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Gary Hodge: The Fatally Flawed Scheme to Outsource Md.’s Highways to Toll-Road Profiteers

Gov. Lawrence J. Hogan Jr. (R), with then-state transportation secretary Pete K. Rahn behind him, announcing his plans to widen Interstates 270 and 495. The announcement took place three years ago, on Sept. 21, 2017. Maryland Governor’s Office photo by Steve Kwak

A 495-270-295 “traffic relief” plan was announced on Sept. 21, 2017 by Gov. Larry Hogan and Pete Rahn, then his secretary of Transportation. Their plan was to privatize and widen Interstate 270, the Capital Beltway and MD 295, the Baltimore-Washington Memorial Parkway, with two new express toll lanes in each direction.

As proposed, the state would enter into a public-private partnership, or P3, with a lead project developer and outsource the responsibility for designing, building, financing, operating and maintaining the managed lanes at no cost to the state, in return for granting them the right to collect toll revenue on the highways for the next 50 years. The state has not persuaded the federal government, or Maryland’s members of Congress, to agree to transfer ownership of the B-W Parkway to the state, so it’s no longer in the plan.

For the past month the state has been taking testimony from elected officials, government agencies, regional planners, community groups, advocacy organizations and private citizens at public hearings on the 19,600-page Draft Environmental Impact Statement (DEIS) on the I-495 and I-270 Managed Lanes Study. The Draft EIS, a requirement of the National Environmental Policy Act (NEPA), is the current step in the march toward implementation of the governor’s plan.

If the goal was to maximize public participation, the timing of the hearings couldn’t have been worse, in the middle of a pandemic, an economic crisis, massive unemployment, a superheated presidential campaign, and unprecedented weather events. During the second and final in-person hearing on Sept. 10 in Rockville, the day I testified, the area was paralyzed by a torrential rainstorm and flash flooding.

I had given testimony on this project before, more than a year ago at the Maryland Board of Public Works meeting in Annapolis on June 5, 2019. I said there were three questions that needed to be answered before the state decided to move forward with the project:

First, “Will it work?”

Second, “Is it worth the risk?”

And third, “Is it the best we can do?”

The governor said these were “good questions.” Back then the answer to all three questions was “no.” Today the answer is still “no.” It won’t work, it’s not worth the risk.

And it’s not the best we can do. The nearly 20,000 pages of the Draft EIS hasn’t changed that — only confirmed it.

This project will result in more traffic congestion, not less, defeating its “purpose and need.” And in spite of initial assurances, the P3 will need to be subsidized by Maryland taxpayers after all. Even if one accepts the optimistic cost estimate of $9.6 billion, the few minutes saved in commute times are hardly worth the price of the ordeal that lies ahead: Years of delays, detours and traffic snarls; constructing new entrance and exit ramps, interchanges and bridges; and new traffic patterns, followed by high tolls to use the express lanes.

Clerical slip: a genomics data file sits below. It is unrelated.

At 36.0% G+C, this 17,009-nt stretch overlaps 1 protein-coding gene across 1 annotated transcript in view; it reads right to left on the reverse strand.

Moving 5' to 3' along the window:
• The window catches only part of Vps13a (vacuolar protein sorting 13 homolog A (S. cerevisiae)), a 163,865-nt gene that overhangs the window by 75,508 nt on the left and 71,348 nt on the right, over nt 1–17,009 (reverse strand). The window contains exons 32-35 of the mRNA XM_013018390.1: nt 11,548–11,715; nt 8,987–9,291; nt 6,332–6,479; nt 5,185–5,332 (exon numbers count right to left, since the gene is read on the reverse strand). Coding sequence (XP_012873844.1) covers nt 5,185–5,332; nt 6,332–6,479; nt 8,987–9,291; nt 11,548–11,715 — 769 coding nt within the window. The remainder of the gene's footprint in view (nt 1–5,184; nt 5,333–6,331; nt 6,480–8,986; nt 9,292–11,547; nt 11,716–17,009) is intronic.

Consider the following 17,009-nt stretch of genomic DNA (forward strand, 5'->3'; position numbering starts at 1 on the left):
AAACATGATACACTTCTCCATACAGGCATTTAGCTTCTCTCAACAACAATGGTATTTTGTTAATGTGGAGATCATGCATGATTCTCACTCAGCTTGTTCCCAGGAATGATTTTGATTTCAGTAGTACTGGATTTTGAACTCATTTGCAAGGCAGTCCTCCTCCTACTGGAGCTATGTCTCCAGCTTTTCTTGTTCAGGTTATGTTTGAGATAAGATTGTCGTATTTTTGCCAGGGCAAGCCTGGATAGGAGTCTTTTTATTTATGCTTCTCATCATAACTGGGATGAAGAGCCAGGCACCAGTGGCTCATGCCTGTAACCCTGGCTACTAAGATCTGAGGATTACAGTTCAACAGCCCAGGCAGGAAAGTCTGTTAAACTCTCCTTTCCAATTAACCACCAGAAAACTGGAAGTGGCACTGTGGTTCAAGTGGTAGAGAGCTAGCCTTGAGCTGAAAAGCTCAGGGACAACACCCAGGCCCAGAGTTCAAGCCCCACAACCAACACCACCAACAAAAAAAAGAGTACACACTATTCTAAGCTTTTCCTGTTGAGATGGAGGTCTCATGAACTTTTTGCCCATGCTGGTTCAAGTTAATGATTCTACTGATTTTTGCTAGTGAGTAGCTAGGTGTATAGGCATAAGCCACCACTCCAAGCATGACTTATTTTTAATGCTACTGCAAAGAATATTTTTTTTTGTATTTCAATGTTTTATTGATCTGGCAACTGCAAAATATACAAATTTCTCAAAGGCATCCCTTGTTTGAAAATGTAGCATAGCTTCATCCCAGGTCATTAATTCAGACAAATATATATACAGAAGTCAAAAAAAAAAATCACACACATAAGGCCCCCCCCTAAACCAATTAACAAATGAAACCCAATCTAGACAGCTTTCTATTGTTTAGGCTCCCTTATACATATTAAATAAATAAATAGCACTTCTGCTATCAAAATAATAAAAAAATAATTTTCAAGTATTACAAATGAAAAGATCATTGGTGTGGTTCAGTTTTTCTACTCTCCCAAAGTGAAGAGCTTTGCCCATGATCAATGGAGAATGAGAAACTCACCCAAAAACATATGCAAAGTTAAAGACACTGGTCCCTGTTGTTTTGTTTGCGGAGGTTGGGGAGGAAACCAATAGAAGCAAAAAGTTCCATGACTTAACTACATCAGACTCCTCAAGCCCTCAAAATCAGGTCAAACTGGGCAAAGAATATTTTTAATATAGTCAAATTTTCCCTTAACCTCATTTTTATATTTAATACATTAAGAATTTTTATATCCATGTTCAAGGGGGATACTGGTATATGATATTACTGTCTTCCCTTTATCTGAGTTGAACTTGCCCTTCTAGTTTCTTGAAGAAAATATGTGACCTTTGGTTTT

How much longer will the thousands of Marylanders who live in the shadow of this project be dangling on tenterhooks waiting for the sword of Damocles to fall on them, their homes, their neighborhoods, their security, and their daily lives?

The one indisputable fact is that chronic traffic congestion will need to continue indefinitely in the “free” lanes or there’s no incentive for motorists to pay to use the toll lanes. That’s the business model. To make this scheme work, the state’s private sector partner in the P3 will need to harvest vast amounts of toll revenue, make a profit, and pay big dividends to their investors. And in these uncertain times they’ll expect the state to minimize their risk with a safety net made of titanium.

Traffic on the American Legion Bridge connecting Maryland and Virginia. Photo by Chip Somodevilla/Getty Images

Before embarking on a project this massive and costly, touted as “the largest P3 traffic relief project in the world,” the right sequence of steps would be to correctly diagnose the problem; prescribe the best possible solution after considering all the alternatives; and then find the means to pay for it, minimizing risks to the state and Maryland’s taxpayers.

The state should have engaged in a deliberate, thoughtful, collaborative and comprehensive search for solutions. Instead, it took a “ready, fire, aim” approach. Private capital investors decided what kind of solution they were willing to invest in, and the state complied, instead of taking the measures more likely to deliver the results that are needed.

Politicians in the United States and around the world are proving to be no match for international toll highway privateers like Australia’s Transurban, the leading contender for the Maryland 495-270 P3. There’s good reason to worry that in contract negotiations their team will run circles around state lawyers.